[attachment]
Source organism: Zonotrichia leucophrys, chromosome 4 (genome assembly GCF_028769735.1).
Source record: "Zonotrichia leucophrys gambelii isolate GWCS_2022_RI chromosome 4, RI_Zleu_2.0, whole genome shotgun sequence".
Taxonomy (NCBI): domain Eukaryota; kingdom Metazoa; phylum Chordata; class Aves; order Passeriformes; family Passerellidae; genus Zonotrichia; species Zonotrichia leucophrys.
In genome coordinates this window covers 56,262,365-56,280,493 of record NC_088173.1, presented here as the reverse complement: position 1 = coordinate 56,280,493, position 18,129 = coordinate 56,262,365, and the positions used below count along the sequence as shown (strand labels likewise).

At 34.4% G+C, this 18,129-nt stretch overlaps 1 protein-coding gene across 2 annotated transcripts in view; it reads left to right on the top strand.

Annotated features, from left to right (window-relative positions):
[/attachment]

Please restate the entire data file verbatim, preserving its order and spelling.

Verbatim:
Source organism: Zonotrichia leucophrys, chromosome 4 (genome assembly GCF_028769735.1).
Source record: "Zonotrichia leucophrys gambelii isolate GWCS_2022_RI chromosome 4, RI_Zleu_2.0, whole genome shotgun sequence".
Taxonomy (NCBI): domain Eukaryota; kingdom Metazoa; phylum Chordata; class Aves; order Passeriformes; family Passerellidae; genus Zonotrichia; species Zonotrichia leucophrys.
In genome coordinates this window covers 56,262,365-56,280,493 of record NC_088173.1, presented here as the reverse complement: position 1 = coordinate 56,280,493, position 18,129 = coordinate 56,262,365, and the positions used below count along the sequence as shown (strand labels likewise).

At 34.4% G+C, this 18,129-nt stretch overlaps 1 protein-coding gene across 2 annotated transcripts in view; it reads left to right on the top strand.

Annotated features, from left to right (window-relative positions):